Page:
Proper beltscale idler alignment is critical for your beltscale to run at its best. Precise idler alignment is very important if maximum accuracy of the weighing system is to be achieved. Misaligned idlers will result in unwanted forces being applied on each idler in the weighing area, causing calibration and measurement errors.

The idlers in the weighing area must be properly aligned and leveled by shimming. This video explains how to align SIEMENS beltscale idlers in order to get the most out of your beltscale system.

Ives Equipment
(877) 768-1600

Tuesday, November 20, 2018

Comprehensive "Understanding Ultrasonic Level Measurement" EBOOK Available

This 209 page eBook is a comprehensive guide of ultrasonic level measurement. Courtesy of SIEMENS, this book provides the history of ultrasonic level measurement, the developments in technology over time, and the current state of best-in-class products.


Wednesday, October 31, 2018

Understanding HART Communication Protocol

A technological advance introduced in the late 1980’s was HART, an acronym standing for Highway Addressable Remote Transmitter. The purpose of the HART standard was to create a way for instruments to digitally communicate with one another over the same two wires used to convey a 4-20 mA analog instrument signal. In other words, HART is a hybrid communication standard, with one variable (channel) of information communicated by the analog value of a 4-20 mA DC signal, and another channel for digital communication whereby many other variables could be communicated using pulses of current to represent binary bit values of 0 and 1. Those digital current pulses are superimposed upon the analog DC current signal, such that the same two wires carry both analog and digital data simultaneously.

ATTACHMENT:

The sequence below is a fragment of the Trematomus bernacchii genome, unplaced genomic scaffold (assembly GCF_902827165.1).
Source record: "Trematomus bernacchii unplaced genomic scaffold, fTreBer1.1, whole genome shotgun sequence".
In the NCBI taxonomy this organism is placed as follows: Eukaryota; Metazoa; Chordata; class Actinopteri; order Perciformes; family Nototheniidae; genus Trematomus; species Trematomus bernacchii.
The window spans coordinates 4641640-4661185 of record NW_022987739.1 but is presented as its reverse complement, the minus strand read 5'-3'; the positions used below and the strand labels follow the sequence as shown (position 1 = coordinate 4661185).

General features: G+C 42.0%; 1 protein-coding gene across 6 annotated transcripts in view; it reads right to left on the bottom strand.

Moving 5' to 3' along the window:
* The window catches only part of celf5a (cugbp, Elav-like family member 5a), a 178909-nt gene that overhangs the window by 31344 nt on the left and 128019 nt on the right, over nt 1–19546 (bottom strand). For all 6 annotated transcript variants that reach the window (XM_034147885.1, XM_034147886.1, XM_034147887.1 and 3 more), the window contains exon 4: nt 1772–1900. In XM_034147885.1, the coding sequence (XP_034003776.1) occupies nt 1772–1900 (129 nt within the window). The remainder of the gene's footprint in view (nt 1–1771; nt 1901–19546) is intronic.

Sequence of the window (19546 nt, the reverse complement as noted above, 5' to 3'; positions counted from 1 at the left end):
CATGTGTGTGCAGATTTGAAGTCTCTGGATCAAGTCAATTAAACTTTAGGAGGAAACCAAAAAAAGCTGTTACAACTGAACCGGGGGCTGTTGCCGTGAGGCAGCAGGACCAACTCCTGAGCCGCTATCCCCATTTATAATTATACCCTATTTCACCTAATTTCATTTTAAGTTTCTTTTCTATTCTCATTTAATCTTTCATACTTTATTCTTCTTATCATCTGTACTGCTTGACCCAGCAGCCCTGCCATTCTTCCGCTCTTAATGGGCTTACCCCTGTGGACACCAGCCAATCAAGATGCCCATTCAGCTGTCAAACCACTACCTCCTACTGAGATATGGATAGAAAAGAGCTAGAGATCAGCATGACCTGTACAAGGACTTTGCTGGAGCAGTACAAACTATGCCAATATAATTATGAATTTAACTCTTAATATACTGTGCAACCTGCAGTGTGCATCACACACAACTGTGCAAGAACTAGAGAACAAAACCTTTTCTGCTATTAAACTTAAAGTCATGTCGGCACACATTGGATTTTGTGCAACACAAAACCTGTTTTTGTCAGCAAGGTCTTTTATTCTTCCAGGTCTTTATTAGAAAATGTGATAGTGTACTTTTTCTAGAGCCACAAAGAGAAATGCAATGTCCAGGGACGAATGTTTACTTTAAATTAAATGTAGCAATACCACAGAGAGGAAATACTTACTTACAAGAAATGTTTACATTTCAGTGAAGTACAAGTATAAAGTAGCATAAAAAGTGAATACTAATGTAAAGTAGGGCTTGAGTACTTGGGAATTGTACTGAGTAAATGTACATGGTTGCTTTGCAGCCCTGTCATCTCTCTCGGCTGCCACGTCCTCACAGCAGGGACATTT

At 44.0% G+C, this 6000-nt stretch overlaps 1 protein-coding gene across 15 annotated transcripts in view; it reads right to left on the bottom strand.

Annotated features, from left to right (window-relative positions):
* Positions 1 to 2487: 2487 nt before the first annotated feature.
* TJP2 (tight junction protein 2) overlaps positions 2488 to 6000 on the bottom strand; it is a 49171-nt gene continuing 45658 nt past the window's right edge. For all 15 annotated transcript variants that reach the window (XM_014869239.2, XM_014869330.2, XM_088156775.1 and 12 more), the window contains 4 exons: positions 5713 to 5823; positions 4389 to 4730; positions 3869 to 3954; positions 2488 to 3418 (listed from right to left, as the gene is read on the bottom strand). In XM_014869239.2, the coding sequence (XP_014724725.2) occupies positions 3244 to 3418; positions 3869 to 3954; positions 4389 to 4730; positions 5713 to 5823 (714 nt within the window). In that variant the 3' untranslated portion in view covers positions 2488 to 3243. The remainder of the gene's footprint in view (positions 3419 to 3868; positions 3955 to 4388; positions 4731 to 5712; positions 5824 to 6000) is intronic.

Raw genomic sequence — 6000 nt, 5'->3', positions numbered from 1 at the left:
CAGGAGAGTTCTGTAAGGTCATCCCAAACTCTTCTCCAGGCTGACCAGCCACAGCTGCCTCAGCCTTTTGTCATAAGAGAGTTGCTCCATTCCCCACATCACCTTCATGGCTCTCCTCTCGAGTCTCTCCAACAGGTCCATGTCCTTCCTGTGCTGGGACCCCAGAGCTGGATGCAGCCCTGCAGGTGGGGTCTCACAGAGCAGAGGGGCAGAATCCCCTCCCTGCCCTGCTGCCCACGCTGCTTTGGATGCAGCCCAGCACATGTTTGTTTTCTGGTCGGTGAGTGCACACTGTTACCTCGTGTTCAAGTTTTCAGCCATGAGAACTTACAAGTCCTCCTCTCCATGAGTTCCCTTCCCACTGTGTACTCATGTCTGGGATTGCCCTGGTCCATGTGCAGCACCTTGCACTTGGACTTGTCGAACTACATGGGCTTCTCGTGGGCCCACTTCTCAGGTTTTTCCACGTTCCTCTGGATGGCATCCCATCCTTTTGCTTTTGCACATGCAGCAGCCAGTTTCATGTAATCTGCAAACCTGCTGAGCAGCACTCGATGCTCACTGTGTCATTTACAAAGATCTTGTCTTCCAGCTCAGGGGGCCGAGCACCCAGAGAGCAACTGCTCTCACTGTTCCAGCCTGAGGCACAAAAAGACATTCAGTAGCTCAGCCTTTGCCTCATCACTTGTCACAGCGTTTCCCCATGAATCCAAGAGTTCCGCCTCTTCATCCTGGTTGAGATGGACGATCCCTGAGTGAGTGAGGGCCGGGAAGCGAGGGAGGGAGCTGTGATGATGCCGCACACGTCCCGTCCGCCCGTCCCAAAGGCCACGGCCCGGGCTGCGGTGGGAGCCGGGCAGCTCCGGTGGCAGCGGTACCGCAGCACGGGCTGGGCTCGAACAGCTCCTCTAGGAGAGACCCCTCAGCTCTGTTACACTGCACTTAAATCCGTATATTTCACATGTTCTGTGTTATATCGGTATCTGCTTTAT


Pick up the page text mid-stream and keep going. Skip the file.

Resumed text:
Looking at a standard loop-powered (2-wire) process transmitter circuit, we see the transmitter, a DC power supply (voltage source), and usually a 250 ohm resistor to create a 1 to 5 volt signal readable by any voltage-sensing indicator, controller, or recorder:

HART Communications

The transmitter’s primary function in this circuit is to regulate current to a value representative of the measured process variable (e.g. pressure, temperature, flow, etc.) using a range of 4 to 20 mA, while the DC voltage source provides power for the transmitter to operate. Loop-powered instruments are very common in industrial instrumentation because they allow both power and (analog) data to be conveyed on the same pair of wires.